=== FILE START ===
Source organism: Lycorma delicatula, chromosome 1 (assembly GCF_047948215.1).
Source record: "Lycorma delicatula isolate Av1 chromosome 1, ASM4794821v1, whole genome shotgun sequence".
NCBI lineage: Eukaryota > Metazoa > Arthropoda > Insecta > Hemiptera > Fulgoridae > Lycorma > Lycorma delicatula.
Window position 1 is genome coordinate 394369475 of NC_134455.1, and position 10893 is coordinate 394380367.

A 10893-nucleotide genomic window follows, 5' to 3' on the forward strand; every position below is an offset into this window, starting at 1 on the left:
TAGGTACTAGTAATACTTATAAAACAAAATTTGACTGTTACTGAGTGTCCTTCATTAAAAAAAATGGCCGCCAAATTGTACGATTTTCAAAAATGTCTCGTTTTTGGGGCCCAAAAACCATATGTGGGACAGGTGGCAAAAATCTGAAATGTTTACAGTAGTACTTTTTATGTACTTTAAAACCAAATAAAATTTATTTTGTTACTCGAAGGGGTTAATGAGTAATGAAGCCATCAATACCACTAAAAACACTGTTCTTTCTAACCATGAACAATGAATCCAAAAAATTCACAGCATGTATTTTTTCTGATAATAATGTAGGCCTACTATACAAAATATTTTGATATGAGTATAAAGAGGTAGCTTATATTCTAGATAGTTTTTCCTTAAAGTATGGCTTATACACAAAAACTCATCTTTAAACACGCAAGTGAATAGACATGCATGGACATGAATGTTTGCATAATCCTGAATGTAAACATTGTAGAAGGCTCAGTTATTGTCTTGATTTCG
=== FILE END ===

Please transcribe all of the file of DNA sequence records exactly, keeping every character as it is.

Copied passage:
Source organism: Lycorma delicatula, chromosome 1 (assembly GCF_047948215.1).
Source record: "Lycorma delicatula isolate Av1 chromosome 1, ASM4794821v1, whole genome shotgun sequence".
NCBI lineage: Eukaryota > Metazoa > Arthropoda > Insecta > Hemiptera > Fulgoridae > Lycorma > Lycorma delicatula.
Window position 1 is genome coordinate 394369475 of NC_134455.1, and position 10893 is coordinate 394380367.

A 10893-nucleotide genomic window follows, 5' to 3' on the forward strand; every position below is an offset into this window, starting at 1 on the left:
TAGGTACTAGTAATACTTATAAAACAAAATTTGACTGTTACTGAGTGTCCTTCATTAAAAAAAATGGCCGCCAAATTGTACGATTTTCAAAAATGTCTCGTTTTTGGGGCCCAAAAACCATATGTGGGACAGGTGGCAAAAATCTGAAATGTTTACAGTAGTACTTTTTATGTACTTTAAAACCAAATAAAATTTATTTTGTTACTCGAAGGGGTTAATGAGTAATGAAGCCATCAATACCACTAAAAACACTGTTCTTTCTAACCATGAACAATGAATCCAAAAAATTCACAGCATGTATTTTTTCTGATAATAATGTAGGCCTACTATACAAAATATTTTGATATGAGTATAAAGAGGTAGCTTATATTCTAGATAGTTTTTCCTTAAAGTATGGCTTATACACAAAAACTCATCTTTAAACACGCAAGTGAATAGACATGCATGGACATGAATGTTTGCATAATCCTGAATGTAAACATTGTAGAAGGCTCAGTTATTGTCTTGATTTCG